Everyone’s job search story is different, but each individual story can inspire and empower others who are on their own unique path. After moving across the country, Mallory Searcy embraced a “try everything” approach to her job search. Here’s Mallory’s story.
What do you do for a career? Who do you work for?
Currently, I’m an executive assistant for Eye Health Northwest. In this role, I help facilitate effective office functioning, and I also get to work cross-departmentally to help with event planning, stakeholder engagement, PR efforts and more. My last job (before I moved to Portland) was very similar in nature and I was a communications coordinator for a specialty physicians’ association. I really enjoy providing strategic communications for the healthcare industry!
How long did it take you to find this job?
My total job hunt process was about five months. I moved from Florida to Portland at the beginning of November. Things were pretty slow through the holidays, but I picked up some great temp jobs to have some income while I searched for my long-term position. In January and February, I started receiving a lot more responses and getting interviews; I landed my current position at the end of March, and I plan to stay at EyeHealth for a while. The bigger your network grows, the faster your seeds of effort will start to bloom.
How did you find your job? What resources did you use? What tool or tactic helped the most?
My experience was lucky and rare: I applied for the job on a Monday, they called later that day to set up an interview, I interviewed Tuesday and landed a second-round interview for Wednesday, and by Thursday I had the job offer in hand.
It’s ironic, because I actually got my job from applying online, and I used to be really skeptical of whether online applications would even get in front of the right person. But a wise friend of mine was spot-on when she told me that I wouldn’t be able to predict where my job would come from–that it often happens from avenues you wouldn’t expect.
That’s why it’s so vital to use all of the resources and strategies you have when you’re job hunting. Don’t just rely on one method. Make a top-notch LinkedIn, resume, portfolio, business cards, etc. and then go to all of the networking events you can. Talk to lots of people, and then actually follow up with them. Reach out to people in your industry or at the companies you might like to work at, and don’t be afraid to send messages to people you haven’t even met on LinkedIn! Offer to buy someone a coffee or beer, and then ask them questions about the industry and potential connections and any other info that can help you form your next strategic move. (But make it obvious that this is for an informational interview).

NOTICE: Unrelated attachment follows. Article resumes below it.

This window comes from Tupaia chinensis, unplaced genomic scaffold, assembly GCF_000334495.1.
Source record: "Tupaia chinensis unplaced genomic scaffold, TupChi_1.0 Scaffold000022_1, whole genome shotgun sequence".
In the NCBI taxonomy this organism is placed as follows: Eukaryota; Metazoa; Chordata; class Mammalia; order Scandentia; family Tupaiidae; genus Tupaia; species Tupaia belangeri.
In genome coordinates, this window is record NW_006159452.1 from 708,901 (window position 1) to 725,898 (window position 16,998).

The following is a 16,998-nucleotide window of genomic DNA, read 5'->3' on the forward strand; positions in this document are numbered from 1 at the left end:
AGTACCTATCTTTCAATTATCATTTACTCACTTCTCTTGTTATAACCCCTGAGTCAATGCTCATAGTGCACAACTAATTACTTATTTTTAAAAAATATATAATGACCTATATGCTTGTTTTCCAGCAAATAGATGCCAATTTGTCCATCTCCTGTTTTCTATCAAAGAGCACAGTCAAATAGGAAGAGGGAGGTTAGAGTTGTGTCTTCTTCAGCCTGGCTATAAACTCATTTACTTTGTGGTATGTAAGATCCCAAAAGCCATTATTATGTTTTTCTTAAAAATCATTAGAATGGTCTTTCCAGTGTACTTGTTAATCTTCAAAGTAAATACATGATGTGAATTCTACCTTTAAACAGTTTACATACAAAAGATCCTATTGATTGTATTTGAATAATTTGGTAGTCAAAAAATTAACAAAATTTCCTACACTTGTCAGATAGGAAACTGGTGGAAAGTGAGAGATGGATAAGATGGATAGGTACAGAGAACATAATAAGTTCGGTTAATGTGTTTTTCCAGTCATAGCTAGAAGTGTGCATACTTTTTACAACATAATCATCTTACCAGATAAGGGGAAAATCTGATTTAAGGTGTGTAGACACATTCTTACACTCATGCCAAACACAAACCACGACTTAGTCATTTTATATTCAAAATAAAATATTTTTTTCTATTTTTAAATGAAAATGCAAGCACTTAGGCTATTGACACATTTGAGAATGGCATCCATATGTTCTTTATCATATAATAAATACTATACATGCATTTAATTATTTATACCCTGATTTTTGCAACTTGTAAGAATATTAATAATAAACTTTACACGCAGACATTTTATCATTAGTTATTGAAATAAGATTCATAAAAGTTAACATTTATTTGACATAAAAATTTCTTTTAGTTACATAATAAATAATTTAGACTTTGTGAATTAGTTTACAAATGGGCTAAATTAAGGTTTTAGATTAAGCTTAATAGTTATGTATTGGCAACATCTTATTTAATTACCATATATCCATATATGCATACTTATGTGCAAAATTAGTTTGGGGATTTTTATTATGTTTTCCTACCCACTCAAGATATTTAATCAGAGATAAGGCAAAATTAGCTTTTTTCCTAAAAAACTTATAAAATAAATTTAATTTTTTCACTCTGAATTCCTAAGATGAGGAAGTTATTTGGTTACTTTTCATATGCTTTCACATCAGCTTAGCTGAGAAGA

What was the most difficult part of your job search? How did you overcome this challenge?
For me personally, the most difficult part was when a few months went by and I still hadn’t found my long-term position yet. Everything worked out perfectly in the end, but it took a little bit longer than I had originally thought it would. I’m very fortunate that I have an amazing aunt who let me live with her until I got a job, but it’s still very stressful when you’re not established on your own two feet and there’s that uncertainty of not knowing when things will come together.
To overcome it, I really just had to live in the fear and embrace it. When you start to get stressed out or afraid or down on yourself, see the process as part of your journey for developing the grit you’ll need to be your most empowered self; visualize how much of a badass you’ll be then because of the strength and knowledge that you’re developing in your current hardship. In life, we don’t usually realize how far we’ve grown until after the pain is over.
What is the single best piece of advice you would offer other job-seekers?
Don’t let fear take over and slow you down. Go to those networking events and be outgoing and charismatic, even when your confidence has taken a lot of blows that week. Make cold-calls and send the LinkedIn info meeting requests, and don’t be afraid about talking to strangers. (Spoiler: the people in Portland are kind and wonderful, and I never once encountered anybody who was rude to me because I reached out to them in my job search). Use different avenues–a mix of online applications, LinkedIn, using your network, and thinking outside the box in every way you can. Send thank-you cards and emails after each interview; take the extra steps that other people don’t. It will make you stand out.
Why do you love your job?
I love my job because it lets me use my skills and talents in a capacity that contributes to a meaningful outcome–helping people get the excellent eye care they deserve. I also get to be challenged by multi-faceted work in an uplifting team atmosphere where we can all thrive as our best selves.